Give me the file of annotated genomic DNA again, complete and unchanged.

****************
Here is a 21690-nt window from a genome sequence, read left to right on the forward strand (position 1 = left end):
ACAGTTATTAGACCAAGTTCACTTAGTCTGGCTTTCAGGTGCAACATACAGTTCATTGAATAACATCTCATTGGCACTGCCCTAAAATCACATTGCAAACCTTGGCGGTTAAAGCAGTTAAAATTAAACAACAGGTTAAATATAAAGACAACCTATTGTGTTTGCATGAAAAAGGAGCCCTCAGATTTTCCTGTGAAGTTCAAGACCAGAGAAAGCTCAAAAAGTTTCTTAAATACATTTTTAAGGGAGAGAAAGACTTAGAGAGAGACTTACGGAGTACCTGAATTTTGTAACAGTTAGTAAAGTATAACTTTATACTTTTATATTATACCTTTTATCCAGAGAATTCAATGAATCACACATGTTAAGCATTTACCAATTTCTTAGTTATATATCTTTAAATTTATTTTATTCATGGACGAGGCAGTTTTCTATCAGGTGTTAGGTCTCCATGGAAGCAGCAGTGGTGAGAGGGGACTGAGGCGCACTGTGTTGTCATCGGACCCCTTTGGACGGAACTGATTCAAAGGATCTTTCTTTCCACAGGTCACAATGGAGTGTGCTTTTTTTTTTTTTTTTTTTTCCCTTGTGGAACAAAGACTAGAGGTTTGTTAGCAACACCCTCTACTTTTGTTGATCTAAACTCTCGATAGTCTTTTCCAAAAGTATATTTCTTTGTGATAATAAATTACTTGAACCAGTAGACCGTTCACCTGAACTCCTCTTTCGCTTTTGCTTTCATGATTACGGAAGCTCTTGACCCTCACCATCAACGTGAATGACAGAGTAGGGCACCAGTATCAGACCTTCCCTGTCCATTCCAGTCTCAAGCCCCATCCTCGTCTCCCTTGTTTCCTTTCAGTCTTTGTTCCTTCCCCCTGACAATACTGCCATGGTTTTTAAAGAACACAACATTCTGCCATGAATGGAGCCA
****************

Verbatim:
Here is a 21690-nt window from a genome sequence, read left to right on the forward strand (position 1 = left end):
ACAGTTATTAGACCAAGTTCACTTAGTCTGGCTTTCAGGTGCAACATACAGTTCATTGAATAACATCTCATTGGCACTGCCCTAAAATCACATTGCAAACCTTGGCGGTTAAAGCAGTTAAAATTAAACAACAGGTTAAATATAAAGACAACCTATTGTGTTTGCATGAAAAAGGAGCCCTCAGATTTTCCTGTGAAGTTCAAGACCAGAGAAAGCTCAAAAAGTTTCTTAAATACATTTTTAAGGGAGAGAAAGACTTAGAGAGAGACTTACGGAGTACCTGAATTTTGTAACAGTTAGTAAAGTATAACTTTATACTTTTATATTATACCTTTTATCCAGAGAATTCAATGAATCACACATGTTAAGCATTTACCAATTTCTTAGTTATATATCTTTAAATTTATTTTATTCATGGACGAGGCAGTTTTCTATCAGGTGTTAGGTCTCCATGGAAGCAGCAGTGGTGAGAGGGGACTGAGGCGCACTGTGTTGTCATCGGACCCCTTTGGACGGAACTGATTCAAAGGATCTTTCTTTCCACAGGTCACAATGGAGTGTGCTTTTTTTTTTTTTTTTTTTTCCCTTGTGGAACAAAGACTAGAGGTTTGTTAGCAACACCCTCTACTTTTGTTGATCTAAACTCTCGATAGTCTTTTCCAAAAGTATATTTCTTTGTGATAATAAATTACTTGAACCAGTAGACCGTTCACCTGAACTCCTCTTTCGCTTTTGCTTTCATGATTACGGAAGCTCTTGACCCTCACCATCAACGTGAATGACAGAGTAGGGCACCAGTATCAGACCTTCCCTGTCCATTCCAGTCTCAAGCCCCATCCTCGTCTCCCTTGTTTCCTTTCAGTCTTTGTTCCTTCCCCCTGACAATACTGCCATGGTTTTTAAAGAACACAACATTCTGCCATGAATGGAGCCA